O the plans! O the ruin! O my brakes are failing! O this blog sucks!
So little to say, so much to not care about.
The Straight Dope on Energy Policy in the Midst of Electioneering
On the Media, that bastion of media critique which airs while I ought to be at church, says great things. Why just last week, they said great things about energy independence. An excerpt from the oh-so-short piece follows in transcript form:
DAVID FIDERER: An example I wrote about in Huffington Post was John Harwood, who writes for The New York Times and is also a political correspondent for CNBC, talked about how the Democrats now are talking about building new nuclear plants because gasoline is selling at four dollars a gallon.
BOB GARFIELD: And there is no relationship between the price of oil at the pumps and nuclear anything, correct?
DAVID FIDERER: That’s correct. Nuclear is used for generating electricity. Oil is used in the United States primarily for transportation. And there’s no viable way of converting nuclear energy into fuel for transportation.
BOB GARFIELD: Now, since both John McCain and Barack Obama and every other national politician are talking about energy independence, can we just establish a few things about that premise?
DAVID FIDERER: Sure.
BOB GARFIELD: Like given the way petroleum deposits are distributed on Earth, is it reasonable to imagine the U.S. being fully independent of foreign oil, ever?
DAVID FIDERER: Not if we consume oil at anything close to the rate we have for the last 50 years. If we consumed oil at the rate we did in 1965, we would still be importing 40 percent of our oil.
BOB GARFIELD: Another contentious issue is that of offshore oil reserves.
DAVID FIDERER: Yes.
BOB GARFIELD: The Republicans want to start [LAUGHS] drilling tomorrow, and they portray those against more drilling as tree huggers willing to put our nation’s energy security at risk to save a few whales. At least that’s how the media has been framing the controversy.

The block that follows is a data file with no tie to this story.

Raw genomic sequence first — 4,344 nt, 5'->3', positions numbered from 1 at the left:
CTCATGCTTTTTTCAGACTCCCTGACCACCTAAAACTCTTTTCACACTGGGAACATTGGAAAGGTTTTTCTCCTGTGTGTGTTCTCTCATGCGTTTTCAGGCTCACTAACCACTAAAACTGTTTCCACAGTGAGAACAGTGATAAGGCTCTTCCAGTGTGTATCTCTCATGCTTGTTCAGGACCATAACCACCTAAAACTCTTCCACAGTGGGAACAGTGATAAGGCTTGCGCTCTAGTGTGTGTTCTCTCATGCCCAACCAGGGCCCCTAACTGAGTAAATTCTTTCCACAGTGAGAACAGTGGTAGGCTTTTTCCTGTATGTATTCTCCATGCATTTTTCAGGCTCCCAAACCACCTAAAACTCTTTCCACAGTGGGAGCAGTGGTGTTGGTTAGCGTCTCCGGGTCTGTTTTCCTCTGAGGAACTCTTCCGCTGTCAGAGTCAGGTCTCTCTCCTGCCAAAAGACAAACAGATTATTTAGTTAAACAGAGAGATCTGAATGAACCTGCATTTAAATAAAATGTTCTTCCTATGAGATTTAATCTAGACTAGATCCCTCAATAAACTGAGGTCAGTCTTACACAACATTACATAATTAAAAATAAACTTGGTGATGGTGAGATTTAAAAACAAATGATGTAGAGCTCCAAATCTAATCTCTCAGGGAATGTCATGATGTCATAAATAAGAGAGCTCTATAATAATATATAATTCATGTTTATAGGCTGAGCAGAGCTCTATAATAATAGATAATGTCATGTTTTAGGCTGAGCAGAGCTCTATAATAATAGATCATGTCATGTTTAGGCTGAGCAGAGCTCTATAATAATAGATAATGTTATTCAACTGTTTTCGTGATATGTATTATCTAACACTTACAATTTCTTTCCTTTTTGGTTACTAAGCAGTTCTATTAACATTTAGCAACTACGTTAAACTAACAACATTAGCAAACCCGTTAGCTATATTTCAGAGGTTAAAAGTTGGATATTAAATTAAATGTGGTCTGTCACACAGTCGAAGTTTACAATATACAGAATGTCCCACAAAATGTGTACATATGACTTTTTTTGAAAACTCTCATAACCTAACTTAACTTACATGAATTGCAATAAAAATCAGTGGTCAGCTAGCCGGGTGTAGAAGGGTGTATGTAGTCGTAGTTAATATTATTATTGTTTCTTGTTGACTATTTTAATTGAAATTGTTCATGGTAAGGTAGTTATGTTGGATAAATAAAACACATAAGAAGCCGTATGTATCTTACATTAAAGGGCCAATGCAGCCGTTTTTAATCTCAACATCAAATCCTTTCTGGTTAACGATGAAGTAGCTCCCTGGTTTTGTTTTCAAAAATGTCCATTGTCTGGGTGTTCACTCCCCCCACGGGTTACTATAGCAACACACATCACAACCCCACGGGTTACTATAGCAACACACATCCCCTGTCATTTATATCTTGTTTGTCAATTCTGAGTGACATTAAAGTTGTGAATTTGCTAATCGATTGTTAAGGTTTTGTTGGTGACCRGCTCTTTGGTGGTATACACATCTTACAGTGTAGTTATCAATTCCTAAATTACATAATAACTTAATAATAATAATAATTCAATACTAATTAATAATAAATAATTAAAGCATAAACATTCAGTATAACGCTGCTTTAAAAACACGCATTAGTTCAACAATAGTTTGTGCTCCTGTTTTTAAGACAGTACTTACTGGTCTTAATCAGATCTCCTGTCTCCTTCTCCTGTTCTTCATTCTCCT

DAVID FIDERER: Even if all the oil reserves were there that the most optimistic oil person says is off the coast of California or Florida, it still wouldn't have a major impact on the price of oil. It still would take at best five years to bring production to market and it still wouldn't change our dependence on foreign oil in any major way.
1. Nuclear energy, with plenty of long-term problems not discussed here, does nothing to curb our dependence on foreign oil (unless we all drove electric vehicles, which we don't, because we love blowing things up and NASCAR and driving up rugged mountaintops).
2. Unless we create a time machine, or harness the power of Einstein-Rosen bridges, we will never become dependent of foreign oil unless we drastically change the way we consume and produce energy.
2-a. Absolute best case scenario if we allowed offshore drilling? The price of gas would finally drop by 2013. Best. Case. Scenario.
This is why politicians are stupid, and stupid politicians are running for president.